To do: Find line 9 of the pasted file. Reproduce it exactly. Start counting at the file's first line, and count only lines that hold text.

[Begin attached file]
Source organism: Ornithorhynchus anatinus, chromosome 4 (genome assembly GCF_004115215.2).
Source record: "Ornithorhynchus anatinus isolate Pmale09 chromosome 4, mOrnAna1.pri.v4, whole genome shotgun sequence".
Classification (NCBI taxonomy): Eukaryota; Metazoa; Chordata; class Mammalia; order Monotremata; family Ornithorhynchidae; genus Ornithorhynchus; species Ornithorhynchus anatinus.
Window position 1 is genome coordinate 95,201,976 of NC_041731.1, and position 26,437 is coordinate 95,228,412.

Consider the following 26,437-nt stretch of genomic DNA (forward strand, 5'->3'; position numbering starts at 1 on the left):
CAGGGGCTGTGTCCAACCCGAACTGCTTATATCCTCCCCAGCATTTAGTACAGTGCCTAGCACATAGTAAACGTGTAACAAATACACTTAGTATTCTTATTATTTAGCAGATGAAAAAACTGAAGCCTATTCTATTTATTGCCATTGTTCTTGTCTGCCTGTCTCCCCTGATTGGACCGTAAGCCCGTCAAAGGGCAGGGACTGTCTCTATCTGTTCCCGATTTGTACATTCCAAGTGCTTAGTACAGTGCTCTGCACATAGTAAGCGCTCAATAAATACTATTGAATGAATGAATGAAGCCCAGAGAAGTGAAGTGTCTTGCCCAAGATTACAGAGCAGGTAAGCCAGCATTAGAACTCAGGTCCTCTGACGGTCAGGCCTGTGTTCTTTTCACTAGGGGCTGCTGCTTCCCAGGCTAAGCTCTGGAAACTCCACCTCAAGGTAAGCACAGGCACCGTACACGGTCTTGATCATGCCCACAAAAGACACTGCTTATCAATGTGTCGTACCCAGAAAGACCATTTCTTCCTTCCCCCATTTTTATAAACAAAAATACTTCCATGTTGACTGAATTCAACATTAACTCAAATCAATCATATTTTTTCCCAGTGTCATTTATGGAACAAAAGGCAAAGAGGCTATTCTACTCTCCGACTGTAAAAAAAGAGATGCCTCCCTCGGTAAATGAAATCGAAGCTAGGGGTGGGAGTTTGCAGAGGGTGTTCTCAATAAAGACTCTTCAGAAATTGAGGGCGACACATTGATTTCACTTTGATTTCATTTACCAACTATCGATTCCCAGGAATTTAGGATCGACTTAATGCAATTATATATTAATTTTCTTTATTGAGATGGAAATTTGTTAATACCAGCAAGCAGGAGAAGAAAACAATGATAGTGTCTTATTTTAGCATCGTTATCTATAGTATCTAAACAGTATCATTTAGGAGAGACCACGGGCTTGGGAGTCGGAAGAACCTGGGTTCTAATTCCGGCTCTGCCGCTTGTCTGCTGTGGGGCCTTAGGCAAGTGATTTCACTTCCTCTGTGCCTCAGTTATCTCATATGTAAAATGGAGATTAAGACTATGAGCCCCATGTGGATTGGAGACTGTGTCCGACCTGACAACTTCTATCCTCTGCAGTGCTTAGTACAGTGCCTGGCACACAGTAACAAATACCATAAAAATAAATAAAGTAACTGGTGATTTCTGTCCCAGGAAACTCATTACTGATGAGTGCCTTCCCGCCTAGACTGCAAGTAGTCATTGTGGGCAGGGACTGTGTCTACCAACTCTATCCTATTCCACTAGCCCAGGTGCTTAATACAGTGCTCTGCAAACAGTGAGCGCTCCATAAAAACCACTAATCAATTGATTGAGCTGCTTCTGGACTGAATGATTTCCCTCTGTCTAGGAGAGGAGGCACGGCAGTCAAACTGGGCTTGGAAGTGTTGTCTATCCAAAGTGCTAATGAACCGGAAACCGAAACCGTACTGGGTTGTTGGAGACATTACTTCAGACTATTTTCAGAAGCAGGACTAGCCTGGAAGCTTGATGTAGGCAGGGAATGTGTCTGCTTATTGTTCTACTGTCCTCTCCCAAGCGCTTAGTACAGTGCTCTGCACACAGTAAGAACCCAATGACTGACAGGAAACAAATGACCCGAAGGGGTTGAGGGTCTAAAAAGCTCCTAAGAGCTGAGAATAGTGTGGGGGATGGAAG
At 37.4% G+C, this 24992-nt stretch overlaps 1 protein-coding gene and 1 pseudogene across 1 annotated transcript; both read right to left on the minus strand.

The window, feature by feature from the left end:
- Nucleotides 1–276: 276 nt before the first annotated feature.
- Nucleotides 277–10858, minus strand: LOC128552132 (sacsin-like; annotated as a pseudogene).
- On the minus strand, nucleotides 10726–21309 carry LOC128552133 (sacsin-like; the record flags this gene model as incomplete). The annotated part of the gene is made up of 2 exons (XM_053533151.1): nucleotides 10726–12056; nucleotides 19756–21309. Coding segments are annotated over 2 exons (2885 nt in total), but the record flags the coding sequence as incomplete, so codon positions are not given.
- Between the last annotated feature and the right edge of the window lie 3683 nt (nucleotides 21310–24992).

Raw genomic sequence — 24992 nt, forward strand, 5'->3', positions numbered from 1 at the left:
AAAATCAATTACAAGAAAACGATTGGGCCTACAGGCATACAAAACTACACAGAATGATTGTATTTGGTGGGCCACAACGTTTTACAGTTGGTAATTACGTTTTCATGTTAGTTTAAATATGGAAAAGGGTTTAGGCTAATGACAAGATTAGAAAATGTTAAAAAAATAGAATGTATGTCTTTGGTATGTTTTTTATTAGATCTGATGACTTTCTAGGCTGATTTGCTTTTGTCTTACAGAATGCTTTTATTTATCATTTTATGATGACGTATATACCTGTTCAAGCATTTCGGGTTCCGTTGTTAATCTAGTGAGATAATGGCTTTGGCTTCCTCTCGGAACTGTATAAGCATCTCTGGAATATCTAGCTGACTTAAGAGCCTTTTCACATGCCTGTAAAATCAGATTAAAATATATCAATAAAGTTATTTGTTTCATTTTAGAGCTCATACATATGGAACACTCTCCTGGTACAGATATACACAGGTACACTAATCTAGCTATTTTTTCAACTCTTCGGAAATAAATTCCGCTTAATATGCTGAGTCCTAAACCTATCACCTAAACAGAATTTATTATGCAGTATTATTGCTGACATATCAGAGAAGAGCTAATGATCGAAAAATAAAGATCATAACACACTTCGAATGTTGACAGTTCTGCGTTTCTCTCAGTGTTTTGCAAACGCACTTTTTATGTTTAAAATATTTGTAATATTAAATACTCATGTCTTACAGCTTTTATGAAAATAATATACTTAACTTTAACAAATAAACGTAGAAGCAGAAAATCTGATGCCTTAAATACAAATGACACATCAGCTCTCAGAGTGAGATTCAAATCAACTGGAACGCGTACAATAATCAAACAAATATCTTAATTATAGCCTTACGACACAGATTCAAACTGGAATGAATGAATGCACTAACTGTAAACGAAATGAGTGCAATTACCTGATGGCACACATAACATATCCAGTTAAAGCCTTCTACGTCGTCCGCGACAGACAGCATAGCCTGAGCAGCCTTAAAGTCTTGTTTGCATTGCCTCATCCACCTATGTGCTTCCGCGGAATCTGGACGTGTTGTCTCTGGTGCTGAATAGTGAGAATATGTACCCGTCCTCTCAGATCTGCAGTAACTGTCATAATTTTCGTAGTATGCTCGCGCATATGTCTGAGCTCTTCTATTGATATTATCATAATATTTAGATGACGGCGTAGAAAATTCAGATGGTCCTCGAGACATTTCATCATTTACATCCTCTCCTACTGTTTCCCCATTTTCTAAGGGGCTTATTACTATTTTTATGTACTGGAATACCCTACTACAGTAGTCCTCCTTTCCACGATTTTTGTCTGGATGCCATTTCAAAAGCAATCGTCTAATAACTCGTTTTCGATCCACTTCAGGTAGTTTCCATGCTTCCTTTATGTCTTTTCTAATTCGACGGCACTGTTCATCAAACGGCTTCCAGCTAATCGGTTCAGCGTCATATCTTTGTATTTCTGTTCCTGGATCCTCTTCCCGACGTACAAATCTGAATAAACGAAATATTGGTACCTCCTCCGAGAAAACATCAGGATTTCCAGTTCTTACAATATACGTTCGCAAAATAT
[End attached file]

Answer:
- Nucleotides 1–276: 276 nt before the first annotated feature.